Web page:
esrm100s07 - Chapter 7: Forests and Wildlife Big Question...

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Chapter 7: Forests and Wildlife Big Question Can We Have Them and Use Them Too?
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Lesson 7 / ESRM 100 / University of Washington Forestry: Keeping Our Living Resources Alive For both forests and commercially valuable wildlife, the  traditional goal has been the maximum sustainable yield. This goal is based on traditional concepts: belief in the balance of  nature.
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Lesson 7 / ESRM 100 / University of Washington Modern Conflicts over Forestland and Forest Resources •What’s “natural” and what isn’t? •Growing trees has become a profession called silviculture. •Civilizations have literally been built on wood. •Forests also have had religious, spiritual, and aesthetic  importance.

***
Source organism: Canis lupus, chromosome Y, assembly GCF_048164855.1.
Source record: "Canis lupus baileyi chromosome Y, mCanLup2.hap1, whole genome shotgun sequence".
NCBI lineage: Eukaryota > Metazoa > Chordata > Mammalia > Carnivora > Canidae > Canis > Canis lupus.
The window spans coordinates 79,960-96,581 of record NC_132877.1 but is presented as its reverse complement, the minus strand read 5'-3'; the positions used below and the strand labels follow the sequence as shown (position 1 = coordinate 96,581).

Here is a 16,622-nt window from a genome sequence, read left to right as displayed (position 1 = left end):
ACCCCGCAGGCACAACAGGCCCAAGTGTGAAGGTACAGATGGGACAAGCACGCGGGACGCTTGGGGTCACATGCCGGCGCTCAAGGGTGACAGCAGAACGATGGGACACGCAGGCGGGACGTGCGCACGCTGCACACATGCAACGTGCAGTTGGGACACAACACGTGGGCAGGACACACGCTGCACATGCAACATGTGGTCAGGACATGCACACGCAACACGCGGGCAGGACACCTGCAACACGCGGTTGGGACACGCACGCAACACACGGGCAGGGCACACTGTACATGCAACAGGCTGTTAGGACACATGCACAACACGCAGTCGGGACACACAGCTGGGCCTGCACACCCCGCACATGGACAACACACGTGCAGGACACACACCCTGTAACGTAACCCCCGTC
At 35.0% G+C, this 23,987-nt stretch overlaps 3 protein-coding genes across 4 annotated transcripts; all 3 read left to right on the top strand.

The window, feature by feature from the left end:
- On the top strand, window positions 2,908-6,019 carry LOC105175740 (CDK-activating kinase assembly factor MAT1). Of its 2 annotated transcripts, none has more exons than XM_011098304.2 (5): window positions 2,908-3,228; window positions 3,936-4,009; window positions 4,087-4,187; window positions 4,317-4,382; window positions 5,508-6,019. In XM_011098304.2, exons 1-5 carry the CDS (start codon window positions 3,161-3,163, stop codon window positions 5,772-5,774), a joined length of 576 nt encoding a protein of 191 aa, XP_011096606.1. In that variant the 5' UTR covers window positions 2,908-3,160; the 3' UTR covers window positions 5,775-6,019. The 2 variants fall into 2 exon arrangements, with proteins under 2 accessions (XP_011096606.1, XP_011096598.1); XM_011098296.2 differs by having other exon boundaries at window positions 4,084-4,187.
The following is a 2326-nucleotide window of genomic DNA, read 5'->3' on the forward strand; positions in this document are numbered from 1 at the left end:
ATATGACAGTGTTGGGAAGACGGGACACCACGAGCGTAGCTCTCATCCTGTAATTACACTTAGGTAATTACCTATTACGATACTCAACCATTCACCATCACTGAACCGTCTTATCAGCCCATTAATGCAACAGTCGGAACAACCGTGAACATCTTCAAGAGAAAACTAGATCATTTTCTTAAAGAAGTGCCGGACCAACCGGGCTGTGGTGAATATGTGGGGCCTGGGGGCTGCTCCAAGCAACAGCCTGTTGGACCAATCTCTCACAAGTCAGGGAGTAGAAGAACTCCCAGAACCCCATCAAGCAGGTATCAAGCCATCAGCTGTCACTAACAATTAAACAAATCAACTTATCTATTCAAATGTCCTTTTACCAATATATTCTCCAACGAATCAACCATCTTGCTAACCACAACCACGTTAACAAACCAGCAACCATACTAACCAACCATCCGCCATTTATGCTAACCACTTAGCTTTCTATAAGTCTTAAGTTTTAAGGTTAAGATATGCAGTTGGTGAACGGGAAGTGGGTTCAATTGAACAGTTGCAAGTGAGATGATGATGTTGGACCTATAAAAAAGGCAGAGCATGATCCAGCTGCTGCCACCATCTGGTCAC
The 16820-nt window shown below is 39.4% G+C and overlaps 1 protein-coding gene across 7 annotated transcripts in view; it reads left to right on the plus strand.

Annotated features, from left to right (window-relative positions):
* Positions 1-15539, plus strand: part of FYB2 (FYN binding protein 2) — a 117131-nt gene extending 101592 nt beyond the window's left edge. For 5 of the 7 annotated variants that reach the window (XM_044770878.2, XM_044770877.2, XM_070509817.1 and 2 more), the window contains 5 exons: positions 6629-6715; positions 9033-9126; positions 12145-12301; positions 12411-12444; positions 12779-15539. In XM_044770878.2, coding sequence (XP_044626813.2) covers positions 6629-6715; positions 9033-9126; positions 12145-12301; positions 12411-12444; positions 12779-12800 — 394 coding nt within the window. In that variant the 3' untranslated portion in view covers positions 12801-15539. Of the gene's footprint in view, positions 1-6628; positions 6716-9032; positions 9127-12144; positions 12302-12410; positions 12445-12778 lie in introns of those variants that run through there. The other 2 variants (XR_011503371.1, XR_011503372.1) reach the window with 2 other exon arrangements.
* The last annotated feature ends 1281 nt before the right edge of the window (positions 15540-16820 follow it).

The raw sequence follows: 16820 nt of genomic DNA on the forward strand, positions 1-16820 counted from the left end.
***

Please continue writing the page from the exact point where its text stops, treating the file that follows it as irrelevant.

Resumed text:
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Lesson 7 / ESRM 100 / University of Washington Clearcutting
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Lesson 7 / ESRM 100 / University of Washington Muir and Pinchot At the heart of the conflict are the two different kinds of values,  utilitarian and nonutilitarian. John Muir (with Theodore  Roosevelt at his left, in the left-hand photo) and Gifford Pinchot  (right) personify the two viewpoints.
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Lesson 7 / ESRM 100 / University of Washington Hetch Hetchy The dam at Hetch Hetchy led to one of the greatest arguments  between Muir and Pinchot.
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Lesson 7 / ESRM 100 / University of Washington Controversial Questions •Should a forest be used only as a resource to provide materials  for people and civilization? •Should a forest be used only to conserve natural ecosystems and 
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This note was uploaded on 10/07/2009 for the course ESRM 13470 taught by Professor Rob during the Spring '09 term at University of Washington.

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esrm100s07 - Chapter 7: Forests and Wildlife Big Question...

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